Monday, December 07, 2009

Brennan Manning on the Signature of Jesus

I've been reading and discussing Brennan Manning's wonderful sequel to The Ragamuffin Gospel, The Signature of Jesus. 

If you don't know Manning, he is a former Franciscan priest who witnesses for Jesus. I love Manning, but I will often introduce him to others with the statement that "Manning is a drunk and a liar."  But as he points out, Jesus does not choose perfect disciples. Those of us whom He calls are often anything but perfect.

He makes the point that Jesus lived for others. "He was not simply called but actually was a friend of publicans and sinners. He befriended the rabble, the riffraff of his own culture. 'One of the mysteries ... is this strange attraction of Jesus to the unattractive ... his strange love for the unlovely.'"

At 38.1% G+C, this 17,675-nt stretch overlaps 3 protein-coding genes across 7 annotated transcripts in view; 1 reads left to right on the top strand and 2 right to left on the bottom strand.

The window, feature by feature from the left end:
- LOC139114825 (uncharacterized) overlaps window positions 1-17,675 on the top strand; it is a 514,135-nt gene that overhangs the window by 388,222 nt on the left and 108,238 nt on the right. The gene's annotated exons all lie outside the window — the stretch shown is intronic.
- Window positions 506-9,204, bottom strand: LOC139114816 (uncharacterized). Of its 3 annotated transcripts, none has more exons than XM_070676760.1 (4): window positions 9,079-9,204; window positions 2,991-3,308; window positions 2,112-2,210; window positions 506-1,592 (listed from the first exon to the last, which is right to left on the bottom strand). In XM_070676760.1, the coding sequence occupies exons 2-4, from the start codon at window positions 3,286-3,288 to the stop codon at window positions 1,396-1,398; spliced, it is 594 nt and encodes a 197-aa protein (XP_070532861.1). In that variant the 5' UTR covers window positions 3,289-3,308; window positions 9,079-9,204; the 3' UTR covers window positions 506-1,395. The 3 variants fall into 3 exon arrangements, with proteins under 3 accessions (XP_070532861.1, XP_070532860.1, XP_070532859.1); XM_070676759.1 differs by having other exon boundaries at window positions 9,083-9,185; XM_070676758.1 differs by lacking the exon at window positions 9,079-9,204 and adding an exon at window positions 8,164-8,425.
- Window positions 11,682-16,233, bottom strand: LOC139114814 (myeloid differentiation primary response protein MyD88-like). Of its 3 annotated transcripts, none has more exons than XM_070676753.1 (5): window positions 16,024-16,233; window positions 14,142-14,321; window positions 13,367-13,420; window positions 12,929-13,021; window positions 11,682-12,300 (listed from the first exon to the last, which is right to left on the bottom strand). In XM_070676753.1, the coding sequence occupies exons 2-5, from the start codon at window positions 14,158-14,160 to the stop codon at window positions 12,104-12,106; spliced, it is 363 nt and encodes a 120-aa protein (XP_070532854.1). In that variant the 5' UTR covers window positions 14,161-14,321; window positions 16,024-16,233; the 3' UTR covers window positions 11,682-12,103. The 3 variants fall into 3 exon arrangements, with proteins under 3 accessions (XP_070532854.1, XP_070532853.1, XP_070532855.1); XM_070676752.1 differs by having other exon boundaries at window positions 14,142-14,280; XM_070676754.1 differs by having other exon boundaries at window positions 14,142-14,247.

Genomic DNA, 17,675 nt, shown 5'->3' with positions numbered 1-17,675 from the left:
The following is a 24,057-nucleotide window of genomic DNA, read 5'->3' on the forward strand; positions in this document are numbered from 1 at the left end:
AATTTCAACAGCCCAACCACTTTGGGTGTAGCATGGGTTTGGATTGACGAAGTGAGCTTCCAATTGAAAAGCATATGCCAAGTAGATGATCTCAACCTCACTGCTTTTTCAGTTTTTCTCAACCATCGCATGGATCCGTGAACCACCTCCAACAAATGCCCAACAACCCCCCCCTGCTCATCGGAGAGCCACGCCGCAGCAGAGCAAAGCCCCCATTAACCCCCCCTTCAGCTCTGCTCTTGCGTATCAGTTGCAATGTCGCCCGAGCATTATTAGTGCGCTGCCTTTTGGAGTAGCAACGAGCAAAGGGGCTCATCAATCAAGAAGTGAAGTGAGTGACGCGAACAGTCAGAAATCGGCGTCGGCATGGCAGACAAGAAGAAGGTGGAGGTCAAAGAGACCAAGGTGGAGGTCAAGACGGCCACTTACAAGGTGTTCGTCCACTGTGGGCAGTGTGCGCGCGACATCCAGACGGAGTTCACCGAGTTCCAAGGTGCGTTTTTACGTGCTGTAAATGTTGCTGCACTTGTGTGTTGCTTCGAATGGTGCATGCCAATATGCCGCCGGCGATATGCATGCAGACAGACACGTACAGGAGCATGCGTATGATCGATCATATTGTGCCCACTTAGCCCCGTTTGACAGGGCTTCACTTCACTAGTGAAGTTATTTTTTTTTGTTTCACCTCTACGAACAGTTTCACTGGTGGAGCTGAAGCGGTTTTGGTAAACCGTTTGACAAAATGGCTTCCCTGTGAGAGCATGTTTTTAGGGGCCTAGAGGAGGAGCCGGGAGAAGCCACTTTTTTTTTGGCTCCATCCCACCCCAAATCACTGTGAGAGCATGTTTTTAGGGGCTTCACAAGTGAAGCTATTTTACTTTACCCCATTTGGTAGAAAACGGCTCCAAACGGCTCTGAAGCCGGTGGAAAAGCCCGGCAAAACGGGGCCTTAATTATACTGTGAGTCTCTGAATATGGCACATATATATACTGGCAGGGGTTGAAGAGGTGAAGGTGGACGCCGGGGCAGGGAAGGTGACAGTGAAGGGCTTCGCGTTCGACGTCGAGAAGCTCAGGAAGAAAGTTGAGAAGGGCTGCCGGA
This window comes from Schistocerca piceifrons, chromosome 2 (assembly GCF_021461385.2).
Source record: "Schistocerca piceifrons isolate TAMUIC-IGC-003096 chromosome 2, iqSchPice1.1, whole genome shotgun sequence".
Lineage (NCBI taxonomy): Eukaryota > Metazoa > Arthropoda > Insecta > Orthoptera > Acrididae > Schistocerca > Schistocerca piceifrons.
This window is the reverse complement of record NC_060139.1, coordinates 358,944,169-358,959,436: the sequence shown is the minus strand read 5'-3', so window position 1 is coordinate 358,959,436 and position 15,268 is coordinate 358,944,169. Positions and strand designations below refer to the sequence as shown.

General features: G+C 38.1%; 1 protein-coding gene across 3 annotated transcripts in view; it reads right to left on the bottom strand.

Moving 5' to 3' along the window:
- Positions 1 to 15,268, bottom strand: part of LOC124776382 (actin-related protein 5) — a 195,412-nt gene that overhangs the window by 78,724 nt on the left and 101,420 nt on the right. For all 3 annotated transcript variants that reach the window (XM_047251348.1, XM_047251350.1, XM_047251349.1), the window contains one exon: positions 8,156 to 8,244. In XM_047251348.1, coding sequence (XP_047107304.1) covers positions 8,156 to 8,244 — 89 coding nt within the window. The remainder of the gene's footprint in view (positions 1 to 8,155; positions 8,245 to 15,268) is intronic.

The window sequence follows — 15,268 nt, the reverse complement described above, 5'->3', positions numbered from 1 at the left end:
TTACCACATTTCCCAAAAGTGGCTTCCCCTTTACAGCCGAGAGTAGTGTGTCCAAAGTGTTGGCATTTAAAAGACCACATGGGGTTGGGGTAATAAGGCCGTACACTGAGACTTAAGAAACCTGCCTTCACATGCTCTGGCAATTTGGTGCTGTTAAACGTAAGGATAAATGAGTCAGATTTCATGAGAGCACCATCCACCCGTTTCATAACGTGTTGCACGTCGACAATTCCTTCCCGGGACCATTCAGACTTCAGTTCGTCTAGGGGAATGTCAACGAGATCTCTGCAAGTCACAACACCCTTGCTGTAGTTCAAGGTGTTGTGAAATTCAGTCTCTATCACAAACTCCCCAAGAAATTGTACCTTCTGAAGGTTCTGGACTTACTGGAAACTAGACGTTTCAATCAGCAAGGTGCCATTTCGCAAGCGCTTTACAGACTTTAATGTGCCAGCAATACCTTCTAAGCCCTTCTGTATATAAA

I think of this often when I encounter the poor, who are usually not as photogenic as even a sympathetic Hollywood makes them out to be. No, they are smelly and they have horrible habits, and they are decidedly "unlovely." 

But Jesus loves them and loved them and spent time with them and I think he enjoyed Himself.

Speaking of Jesus' Maundy Thursday role as the washer of the feet of the disciples (in which Christ takes on the role and function of a slave), Manning observes

"What a shocking reversal of our culture's priorities and values! To prefer to be the servant rather than the lord of the household; to merrily taunt the gods of power, prestige, honor, and recognition; to refuse to take oneself seriously; to live without gloom the lackey's agenda -- these are the attitudes and actions that bear the stamp of authentic discipleship."
(Manning, TSOJ p. 96)

He continues, 

"Jesus' ministry of service is rooted in his compassion for the lost, lonely, and broken. Why does he love losers, failures, those on the margin of social respectability? Because the Father does."

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